Jessica Jones Season 2 Review
Life after Kilgrave
The second season of Jessica Jones takes a while to get going, and misses a strong antagonist, but ultimately proves an enjoyable modern noir mystery.Picking up what feels like immediately after the events of the first season (and thus largely skipping over the events of The Defenders, for those who missed the disappointing crossover series), Jessica Jones is still reeling from having dealt with her arch-nemesis, the mind-controlling Kilgrave, and is drowning her bad dreams in whiskey, whilst trying to keep her old Alias Investigations PI firm running in the face of new competition; a rival PI who has his own hidden agenda.After her sister starts digging - looking into the missing days after the accident that gave her superpowers - Jessica is reluctantly forced to confront IGH, the mysterious organisation that may or may not have something to do with not only Jessica's powers, but those of a number of individuals across the New York, unraveling a much bigger conspiracy that threatens to consume not only her but everyone she knows and loves. It's all just another day in the office for Jessica Jones.
Whilst DC's movies struggle from one to the next, and Marvel continues to find new ways to remain fresh on the Big Screen, DC's TV output sustains 22-24 episode shows, many of which are cruising past their fifth year but still maintaining popularity. Marvel, on the other hand, have had quite a mixed run on TV. Sure, Agents of S.H.I.E.L.D. has lasted well, but the quartet of main 'Defenders' characters have suffered a mixed bag of first seasons - with Daredevil first season being defined by superbly choreographed fight sequences and a tremendous villain in Vincent D'Onofrio's Kingpin, and it's second season saved only by Marvel's secret weapon, the surprise hit that was The Punisher, whose own spin-off solo season is easily its strongest effort. Meanwhile, characters have been spun off in every direction to form The Defenders, with Luke Cage's retro blaxploitation vibe wearing a little thin, and Iron Fist's acting-like-a-child-out-of-water routine testing everyone's patience. They are all still quality viewing, all cut from the same stylish mold, but some are definitely more flawed than others. And they all culminated in the utterly anticlimactic The Defenders crossover event, which subsequent solo seasons appear more than happy to forget ever happened.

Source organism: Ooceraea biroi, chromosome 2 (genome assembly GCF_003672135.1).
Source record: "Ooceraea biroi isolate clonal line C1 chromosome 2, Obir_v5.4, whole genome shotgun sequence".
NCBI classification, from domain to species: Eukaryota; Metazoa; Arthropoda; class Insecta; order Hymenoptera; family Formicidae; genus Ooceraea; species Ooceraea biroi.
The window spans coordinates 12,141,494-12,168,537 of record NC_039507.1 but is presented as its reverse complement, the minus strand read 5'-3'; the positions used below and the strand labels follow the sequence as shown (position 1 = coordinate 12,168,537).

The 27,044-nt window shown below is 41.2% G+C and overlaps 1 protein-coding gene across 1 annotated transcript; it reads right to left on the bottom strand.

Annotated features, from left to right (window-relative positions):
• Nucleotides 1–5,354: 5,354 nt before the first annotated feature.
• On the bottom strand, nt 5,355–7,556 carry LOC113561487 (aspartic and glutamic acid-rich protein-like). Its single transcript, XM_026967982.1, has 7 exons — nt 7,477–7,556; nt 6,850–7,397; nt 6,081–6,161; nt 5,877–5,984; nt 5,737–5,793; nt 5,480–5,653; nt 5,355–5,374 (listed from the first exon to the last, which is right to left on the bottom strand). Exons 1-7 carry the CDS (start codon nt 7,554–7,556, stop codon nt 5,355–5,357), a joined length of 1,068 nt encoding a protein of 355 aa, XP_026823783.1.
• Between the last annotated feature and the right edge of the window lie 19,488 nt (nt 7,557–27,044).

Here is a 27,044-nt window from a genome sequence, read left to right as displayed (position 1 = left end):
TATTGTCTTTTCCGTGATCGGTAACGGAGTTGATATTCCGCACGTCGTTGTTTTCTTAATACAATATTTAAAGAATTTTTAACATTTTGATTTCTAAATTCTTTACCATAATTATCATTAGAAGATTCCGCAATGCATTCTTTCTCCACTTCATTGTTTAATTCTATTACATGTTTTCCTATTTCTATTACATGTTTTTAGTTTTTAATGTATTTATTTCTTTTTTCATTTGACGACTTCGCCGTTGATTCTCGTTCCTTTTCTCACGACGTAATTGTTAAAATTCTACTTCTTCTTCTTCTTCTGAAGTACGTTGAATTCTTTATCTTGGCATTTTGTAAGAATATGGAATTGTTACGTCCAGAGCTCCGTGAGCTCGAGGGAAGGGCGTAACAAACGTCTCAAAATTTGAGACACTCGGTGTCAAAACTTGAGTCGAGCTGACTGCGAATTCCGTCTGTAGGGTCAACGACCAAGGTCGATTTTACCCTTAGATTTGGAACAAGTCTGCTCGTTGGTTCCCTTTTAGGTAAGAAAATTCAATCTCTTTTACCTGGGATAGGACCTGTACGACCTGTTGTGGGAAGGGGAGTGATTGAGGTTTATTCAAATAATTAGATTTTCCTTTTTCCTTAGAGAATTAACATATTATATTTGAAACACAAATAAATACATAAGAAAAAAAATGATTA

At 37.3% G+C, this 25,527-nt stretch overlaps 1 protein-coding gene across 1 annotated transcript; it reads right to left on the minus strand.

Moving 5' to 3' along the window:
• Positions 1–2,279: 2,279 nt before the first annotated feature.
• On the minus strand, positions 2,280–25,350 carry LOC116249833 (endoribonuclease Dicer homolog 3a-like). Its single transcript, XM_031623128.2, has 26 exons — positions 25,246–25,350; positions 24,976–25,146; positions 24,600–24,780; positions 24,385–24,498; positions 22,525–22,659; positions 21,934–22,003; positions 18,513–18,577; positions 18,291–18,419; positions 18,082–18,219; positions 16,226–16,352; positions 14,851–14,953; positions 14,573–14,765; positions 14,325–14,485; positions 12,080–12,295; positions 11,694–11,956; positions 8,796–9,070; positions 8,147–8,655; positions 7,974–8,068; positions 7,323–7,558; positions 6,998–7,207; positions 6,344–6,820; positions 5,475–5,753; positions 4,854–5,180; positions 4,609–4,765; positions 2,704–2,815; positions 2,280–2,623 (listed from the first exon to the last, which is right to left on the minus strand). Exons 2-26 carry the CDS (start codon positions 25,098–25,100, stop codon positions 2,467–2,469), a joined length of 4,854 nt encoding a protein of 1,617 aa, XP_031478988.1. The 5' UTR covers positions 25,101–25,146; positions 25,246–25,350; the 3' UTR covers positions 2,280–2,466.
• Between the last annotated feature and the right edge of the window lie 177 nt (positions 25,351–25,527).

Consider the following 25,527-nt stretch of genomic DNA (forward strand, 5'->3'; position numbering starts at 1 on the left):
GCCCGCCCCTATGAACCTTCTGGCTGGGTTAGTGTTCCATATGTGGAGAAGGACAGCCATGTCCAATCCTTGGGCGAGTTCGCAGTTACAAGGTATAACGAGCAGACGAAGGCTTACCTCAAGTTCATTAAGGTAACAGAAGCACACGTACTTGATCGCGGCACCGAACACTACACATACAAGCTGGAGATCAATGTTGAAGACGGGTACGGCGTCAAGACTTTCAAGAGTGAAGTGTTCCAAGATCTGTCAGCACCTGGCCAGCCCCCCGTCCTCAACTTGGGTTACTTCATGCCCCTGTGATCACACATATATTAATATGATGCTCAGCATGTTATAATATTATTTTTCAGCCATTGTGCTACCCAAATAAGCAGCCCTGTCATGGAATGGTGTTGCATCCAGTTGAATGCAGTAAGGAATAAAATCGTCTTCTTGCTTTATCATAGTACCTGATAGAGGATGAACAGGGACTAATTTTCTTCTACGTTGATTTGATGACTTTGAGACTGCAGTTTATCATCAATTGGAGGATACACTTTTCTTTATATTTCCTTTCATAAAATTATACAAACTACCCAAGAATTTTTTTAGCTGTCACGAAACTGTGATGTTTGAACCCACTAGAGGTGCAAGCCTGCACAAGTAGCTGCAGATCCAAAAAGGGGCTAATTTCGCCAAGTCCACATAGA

Jessica Jones was a nice little alternative after Daredevil, with the PI vibe and strong female-centric story subverting expectations, particularly given actress Krysten Ritter's seemingly effortless ability to play a world class b**** (not all that surprising given her previous form on TV shows) who makes for the world's least likely - and least likable - superheroine. And whilst her unapologetically rude shtick - her apt tagline is "NO FILTER" - only carried the show so far, it thankfully delivered one of Marvel's best superpowered villains in David Tennant's Kilgrave. Seeing Jessica in The Defenders post-Kilgrave just reminded viewers of how bland she could be - just another character with undefined super-strength - and there was some doubt as to whether a second season of Jessica Jones could go anywhere after the climactic end of the first.
Season 2 is happy to sit back and take it's good time to get going